Summer learning

Thousands of JCPS students partake in the fight to stop vacation brain-drain

Aug 8, 2012 at 5:00 am

In the Woolridge household, the roughly 70 days between the last and first day of school doesn’t deflate into a seasonal pile of idle time. Every weekday morning, 11-year-old Donald wakes up, completes chores, eats lunch with his mom, and buckles down at his family’s computer to complete up to 40 minutes of reading and math lessons.

The soon-to-be sixth-grader is one of several thousand Jefferson County Public Schools students who have been participating in the district’s new online Every 1 Learns summer program. The goal is to prevent atrophy of academic skills in kindergarteners through eighth-graders.

For Donald, the motivation stems from his mother, Erica Woolridge, a JCPS special education teacher who witnesses learning loss every fall among her students. She says for kids who may cringe at the thought of summer learning, the online lessons blend grade-level studies with kid-friendly animation.

“They’re very interactive lessons. It’s colorful. Some parts stop and a video plays for them,” she says. “When you get something right, sometimes bells and whistles go off. It reminds me of playing a video game on the Xbox 360 or something.”

Two educational, web-based programs — SuccessMaker and Study Island — are offered through Every 1 Learns. Students need an ID and password to enter. Most lessons last around 20 minutes.

According to JCPS, about 30,000 students have enrolled in Every 1 Learns. But a large majority of those were already active users of the software prior to the summer. For years, the district has flagged struggling students and connected them with extra after-school help using the two online learning programs.

This year, JCPS Superintendent Donna Hargens decided to expand access through the summer months. Also, starting in June, any parent who wanted their child to participate could sign up through a hotline. The district held a press conference and sent tens of thousands of postcards home to help spread the word. About 1,100 parents have called in seeking help for their children. We’re told one call even came from a resourceful middle-schooler who feared he had flunked seventh grade. Desperate to get to the eighth grade with his peers, he requested a spot in Every 1 Learns. He got one.

Rebecca Doyel helps oversee Every 1 Learns. She says of the 30,000 enrolled students, about half are active, meaning they’re logging on and finishing lessons three times a week. In the last few months, about 120,000 total lessons have been completed.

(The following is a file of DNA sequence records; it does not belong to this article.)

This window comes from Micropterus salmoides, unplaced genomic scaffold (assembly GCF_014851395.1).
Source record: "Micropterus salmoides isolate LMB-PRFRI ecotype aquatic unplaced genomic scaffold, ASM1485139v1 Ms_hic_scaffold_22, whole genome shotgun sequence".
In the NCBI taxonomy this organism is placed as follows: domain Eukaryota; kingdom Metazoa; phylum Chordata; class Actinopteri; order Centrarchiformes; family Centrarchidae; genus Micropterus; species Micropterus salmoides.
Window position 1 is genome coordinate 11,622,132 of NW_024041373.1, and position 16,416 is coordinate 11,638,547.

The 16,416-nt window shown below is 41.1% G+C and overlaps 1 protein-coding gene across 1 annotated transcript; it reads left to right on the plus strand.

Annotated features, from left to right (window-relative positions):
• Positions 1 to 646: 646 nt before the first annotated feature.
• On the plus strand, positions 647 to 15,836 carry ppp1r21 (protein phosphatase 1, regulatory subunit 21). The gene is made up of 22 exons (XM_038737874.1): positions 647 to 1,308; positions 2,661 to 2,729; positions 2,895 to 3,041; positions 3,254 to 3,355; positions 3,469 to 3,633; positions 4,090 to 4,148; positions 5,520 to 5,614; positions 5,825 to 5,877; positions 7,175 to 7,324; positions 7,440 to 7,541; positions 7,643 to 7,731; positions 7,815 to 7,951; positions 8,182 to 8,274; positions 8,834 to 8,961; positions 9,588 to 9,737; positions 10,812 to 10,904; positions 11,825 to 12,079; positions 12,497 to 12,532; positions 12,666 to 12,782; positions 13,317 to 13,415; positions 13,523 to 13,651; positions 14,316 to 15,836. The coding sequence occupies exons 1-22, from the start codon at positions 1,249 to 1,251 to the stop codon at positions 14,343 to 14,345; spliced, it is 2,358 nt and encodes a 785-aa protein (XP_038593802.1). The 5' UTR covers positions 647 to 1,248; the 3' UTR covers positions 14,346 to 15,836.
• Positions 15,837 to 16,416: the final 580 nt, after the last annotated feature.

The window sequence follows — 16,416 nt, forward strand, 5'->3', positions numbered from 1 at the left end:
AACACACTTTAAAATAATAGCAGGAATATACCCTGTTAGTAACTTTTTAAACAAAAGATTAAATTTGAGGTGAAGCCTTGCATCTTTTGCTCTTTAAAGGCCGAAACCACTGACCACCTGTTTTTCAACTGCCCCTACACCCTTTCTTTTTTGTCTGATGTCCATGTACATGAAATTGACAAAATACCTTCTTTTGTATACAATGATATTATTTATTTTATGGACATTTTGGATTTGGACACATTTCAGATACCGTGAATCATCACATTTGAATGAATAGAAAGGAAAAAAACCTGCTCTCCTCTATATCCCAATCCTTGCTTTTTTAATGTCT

That’s in line with what Doyel expected for a first-time effort. After all, most of these students have teachers or aides ensuring participation during the school year. In the summer, it’s up to kids and their parents. Soon the district will send notes home congratulating active students. Other letters will also go out.

“Some kids are going to get a letter saying, you know, ‘You had a seat in this program. Where have you been? We’ve been missing you,’” she says.

Principals will receive scores and progress data from Every 1 Learns, Doyel says, helping them to gauge students’ skills at the start of the year.

In addition to online academics, Every 1 Learns also includes an enrichment piece. Kids earn credit for summer treks to educational facilities like the Louisville Zoo, Louisville Science Center or the Challenger Learning Center. Parents have been urged to scan a QR code with their smart phone to help the district keep tabs on participation. The district doesn’t have numbers yet, but Dana Shumate — who is charged with forging partnerships between businesses and JCPS and who also oversees the program — says they’ll use this summer’s data to make changes for next year.

“When we see this data, we might say, wow, there’s this whole section of kids in a ZIP code that we noticed that don’t get to come to the zoo,” she says. “And what does that mean for us and the zoo. Do we need to have a discounted day?”

The most vigorous Every 1 Learns students could earn tickets to a University of Louisville football game.

Back at the Woolridge house, these summer lessons are less about a prize and more about maintenance. Erica Woolridge says Donald struggles with attention deficit issues. The lively program keeps him focused. His interest in math and reading grows, she says.

“He says things that I’ve never heard him say before like, ‘I love math.”

As a teacher, Woolridge has called her students’ parents urging them to sign up for Every 1 Learns. If families don’t have home computers, she informs them of the many places they can go to partake in the program: Louisville Urban League, Canaan Community Center, YMCA, Louisville Central Community Center, and many more. She believes in future summers, even more of Jefferson County’s 100,000 students will take time out from summer break to brush up on academics.

“Things like this take a little time,” she says. “And most of it is educating our parents as to what’s available. Because I know a lot of times people think the struggling kid’s parent doesn’t care or the low-income parent doesn’t care. Actually they do. Sometimes there’s a lack of knowledge about what’s available.”